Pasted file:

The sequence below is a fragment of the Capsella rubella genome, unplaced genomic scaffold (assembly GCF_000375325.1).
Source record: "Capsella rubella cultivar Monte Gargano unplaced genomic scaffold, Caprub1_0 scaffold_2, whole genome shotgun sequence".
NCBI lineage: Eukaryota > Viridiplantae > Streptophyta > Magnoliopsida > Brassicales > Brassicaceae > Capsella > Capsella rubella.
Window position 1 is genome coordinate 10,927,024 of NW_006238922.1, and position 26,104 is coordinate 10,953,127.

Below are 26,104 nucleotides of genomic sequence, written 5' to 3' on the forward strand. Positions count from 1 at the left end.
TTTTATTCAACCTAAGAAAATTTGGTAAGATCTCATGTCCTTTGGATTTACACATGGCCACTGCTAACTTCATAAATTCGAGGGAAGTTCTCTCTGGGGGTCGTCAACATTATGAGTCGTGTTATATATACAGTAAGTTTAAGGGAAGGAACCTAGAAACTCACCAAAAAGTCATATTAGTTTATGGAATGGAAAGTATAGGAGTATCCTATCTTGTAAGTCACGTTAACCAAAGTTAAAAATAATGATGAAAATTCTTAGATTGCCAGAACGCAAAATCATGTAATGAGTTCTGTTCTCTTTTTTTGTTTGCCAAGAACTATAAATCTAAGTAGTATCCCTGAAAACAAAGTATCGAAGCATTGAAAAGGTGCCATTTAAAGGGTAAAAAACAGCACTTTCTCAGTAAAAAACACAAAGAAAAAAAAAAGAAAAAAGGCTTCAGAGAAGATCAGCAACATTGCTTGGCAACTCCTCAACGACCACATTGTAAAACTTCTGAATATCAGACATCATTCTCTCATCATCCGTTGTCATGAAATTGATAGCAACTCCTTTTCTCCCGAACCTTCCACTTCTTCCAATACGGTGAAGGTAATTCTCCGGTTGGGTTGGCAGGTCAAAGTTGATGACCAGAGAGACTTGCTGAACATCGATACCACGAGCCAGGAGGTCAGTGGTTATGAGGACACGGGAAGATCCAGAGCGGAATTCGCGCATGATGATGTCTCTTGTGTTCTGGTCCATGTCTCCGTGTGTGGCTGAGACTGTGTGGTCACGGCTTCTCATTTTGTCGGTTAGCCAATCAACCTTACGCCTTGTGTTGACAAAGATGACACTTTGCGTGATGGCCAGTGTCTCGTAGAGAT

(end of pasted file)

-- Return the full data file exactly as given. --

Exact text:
The sequence below is a fragment of the Capsella rubella genome, unplaced genomic scaffold (assembly GCF_000375325.1).
Source record: "Capsella rubella cultivar Monte Gargano unplaced genomic scaffold, Caprub1_0 scaffold_2, whole genome shotgun sequence".
NCBI lineage: Eukaryota > Viridiplantae > Streptophyta > Magnoliopsida > Brassicales > Brassicaceae > Capsella > Capsella rubella.
Window position 1 is genome coordinate 10,927,024 of NW_006238922.1, and position 26,104 is coordinate 10,953,127.

Below are 26,104 nucleotides of genomic sequence, written 5' to 3' on the forward strand. Positions count from 1 at the left end.
TTTTATTCAACCTAAGAAAATTTGGTAAGATCTCATGTCCTTTGGATTTACACATGGCCACTGCTAACTTCATAAATTCGAGGGAAGTTCTCTCTGGGGGTCGTCAACATTATGAGTCGTGTTATATATACAGTAAGTTTAAGGGAAGGAACCTAGAAACTCACCAAAAAGTCATATTAGTTTATGGAATGGAAAGTATAGGAGTATCCTATCTTGTAAGTCACGTTAACCAAAGTTAAAAATAATGATGAAAATTCTTAGATTGCCAGAACGCAAAATCATGTAATGAGTTCTGTTCTCTTTTTTTGTTTGCCAAGAACTATAAATCTAAGTAGTATCCCTGAAAACAAAGTATCGAAGCATTGAAAAGGTGCCATTTAAAGGGTAAAAAACAGCACTTTCTCAGTAAAAAACACAAAGAAAAAAAAAAGAAAAAAGGCTTCAGAGAAGATCAGCAACATTGCTTGGCAACTCCTCAACGACCACATTGTAAAACTTCTGAATATCAGACATCATTCTCTCATCATCCGTTGTCATGAAATTGATAGCAACTCCTTTTCTCCCGAACCTTCCACTTCTTCCAATACGGTGAAGGTAATTCTCCGGTTGGGTTGGCAGGTCAAAGTTGATGACCAGAGAGACTTGCTGAACATCGATACCACGAGCCAGGAGGTCAGTGGTTATGAGGACACGGGAAGATCCAGAGCGGAATTCGCGCATGATGATGTCTCTTGTGTTCTGGTCCATGTCTCCGTGTGTGGCTGAGACTGTGTGGTCACGGCTTCTCATTTTGTCGGTTAGCCAATCAACCTTACGCCTTGTGTTGACAAAGATGACACTTTGCGTGATGGCCAGTGTCTCGTAGAGAT